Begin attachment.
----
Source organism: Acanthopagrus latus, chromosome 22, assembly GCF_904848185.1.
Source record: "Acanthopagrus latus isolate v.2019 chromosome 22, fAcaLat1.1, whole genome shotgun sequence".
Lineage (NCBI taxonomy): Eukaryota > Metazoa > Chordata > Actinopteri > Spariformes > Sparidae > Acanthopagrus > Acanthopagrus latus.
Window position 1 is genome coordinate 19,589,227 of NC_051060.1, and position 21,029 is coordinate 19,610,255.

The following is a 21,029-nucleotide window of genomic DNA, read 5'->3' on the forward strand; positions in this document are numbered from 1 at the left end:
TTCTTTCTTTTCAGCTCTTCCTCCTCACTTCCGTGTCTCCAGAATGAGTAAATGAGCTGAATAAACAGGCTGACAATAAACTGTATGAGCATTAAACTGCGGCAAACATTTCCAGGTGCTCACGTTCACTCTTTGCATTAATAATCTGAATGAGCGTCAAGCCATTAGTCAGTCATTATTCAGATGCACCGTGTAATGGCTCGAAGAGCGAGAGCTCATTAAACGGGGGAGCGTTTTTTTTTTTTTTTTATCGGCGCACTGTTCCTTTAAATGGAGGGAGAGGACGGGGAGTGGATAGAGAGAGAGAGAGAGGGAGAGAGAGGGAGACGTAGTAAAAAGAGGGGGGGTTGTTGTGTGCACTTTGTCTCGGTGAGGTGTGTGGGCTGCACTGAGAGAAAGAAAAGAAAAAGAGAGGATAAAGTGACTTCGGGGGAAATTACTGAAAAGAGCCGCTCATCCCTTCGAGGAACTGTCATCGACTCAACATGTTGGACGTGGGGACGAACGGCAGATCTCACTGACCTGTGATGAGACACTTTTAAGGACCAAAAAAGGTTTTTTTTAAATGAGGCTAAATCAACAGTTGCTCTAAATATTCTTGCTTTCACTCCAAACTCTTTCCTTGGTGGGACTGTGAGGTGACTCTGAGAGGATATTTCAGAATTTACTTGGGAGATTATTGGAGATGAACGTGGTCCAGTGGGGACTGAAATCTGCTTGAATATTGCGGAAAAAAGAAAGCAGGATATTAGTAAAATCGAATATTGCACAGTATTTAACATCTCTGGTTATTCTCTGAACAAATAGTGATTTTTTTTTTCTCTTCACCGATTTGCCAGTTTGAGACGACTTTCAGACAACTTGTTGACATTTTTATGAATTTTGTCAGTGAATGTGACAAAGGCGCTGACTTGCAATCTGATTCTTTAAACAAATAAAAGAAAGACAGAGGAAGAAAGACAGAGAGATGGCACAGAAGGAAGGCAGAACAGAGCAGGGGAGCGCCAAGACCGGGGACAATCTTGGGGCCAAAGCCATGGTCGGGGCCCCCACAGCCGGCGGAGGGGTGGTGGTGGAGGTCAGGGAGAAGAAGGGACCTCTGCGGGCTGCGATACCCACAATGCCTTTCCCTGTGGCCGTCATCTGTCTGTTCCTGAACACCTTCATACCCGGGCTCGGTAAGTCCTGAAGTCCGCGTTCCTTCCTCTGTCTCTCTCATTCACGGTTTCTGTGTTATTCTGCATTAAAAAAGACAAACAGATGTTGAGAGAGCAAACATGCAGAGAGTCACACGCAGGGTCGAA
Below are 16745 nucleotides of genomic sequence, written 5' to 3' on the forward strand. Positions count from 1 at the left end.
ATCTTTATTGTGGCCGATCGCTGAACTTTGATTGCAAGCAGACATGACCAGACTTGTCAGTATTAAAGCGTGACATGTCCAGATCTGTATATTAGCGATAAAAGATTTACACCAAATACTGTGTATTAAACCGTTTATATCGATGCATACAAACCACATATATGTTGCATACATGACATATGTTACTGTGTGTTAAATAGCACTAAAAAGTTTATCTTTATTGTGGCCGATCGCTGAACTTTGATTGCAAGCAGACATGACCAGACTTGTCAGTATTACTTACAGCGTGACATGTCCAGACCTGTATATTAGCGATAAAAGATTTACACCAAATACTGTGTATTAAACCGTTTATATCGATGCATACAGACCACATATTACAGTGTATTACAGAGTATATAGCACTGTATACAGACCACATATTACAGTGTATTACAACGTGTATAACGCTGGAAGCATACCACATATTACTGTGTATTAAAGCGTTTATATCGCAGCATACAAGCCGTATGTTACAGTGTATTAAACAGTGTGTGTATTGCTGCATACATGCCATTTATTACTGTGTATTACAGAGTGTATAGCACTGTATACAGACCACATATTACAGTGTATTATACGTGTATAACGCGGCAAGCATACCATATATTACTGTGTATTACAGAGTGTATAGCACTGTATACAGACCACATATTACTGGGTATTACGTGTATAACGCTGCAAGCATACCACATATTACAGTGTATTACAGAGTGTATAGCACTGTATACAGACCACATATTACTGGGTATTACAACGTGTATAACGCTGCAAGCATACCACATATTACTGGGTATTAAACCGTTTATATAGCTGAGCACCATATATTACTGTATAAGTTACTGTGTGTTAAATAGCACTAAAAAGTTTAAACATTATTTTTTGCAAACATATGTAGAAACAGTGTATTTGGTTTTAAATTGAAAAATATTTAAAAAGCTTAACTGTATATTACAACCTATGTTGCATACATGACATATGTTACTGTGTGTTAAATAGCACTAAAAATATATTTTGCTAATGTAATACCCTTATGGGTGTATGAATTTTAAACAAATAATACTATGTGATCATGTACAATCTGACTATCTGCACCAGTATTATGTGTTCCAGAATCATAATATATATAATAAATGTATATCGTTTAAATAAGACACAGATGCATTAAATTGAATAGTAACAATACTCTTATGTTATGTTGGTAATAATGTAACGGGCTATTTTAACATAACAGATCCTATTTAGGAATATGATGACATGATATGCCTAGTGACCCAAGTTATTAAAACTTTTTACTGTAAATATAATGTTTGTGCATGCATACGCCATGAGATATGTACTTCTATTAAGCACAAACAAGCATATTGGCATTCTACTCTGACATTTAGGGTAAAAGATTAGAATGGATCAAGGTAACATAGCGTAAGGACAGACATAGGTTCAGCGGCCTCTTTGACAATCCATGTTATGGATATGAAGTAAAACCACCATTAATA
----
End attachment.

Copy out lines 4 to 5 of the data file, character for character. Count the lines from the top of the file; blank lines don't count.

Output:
Window position 1 is genome coordinate 19,589,227 of NC_051060.1, and position 21,029 is coordinate 19,610,255.

The following is a 21,029-nucleotide window of genomic DNA, read 5'->3' on the forward strand; positions in this document are numbered from 1 at the left end: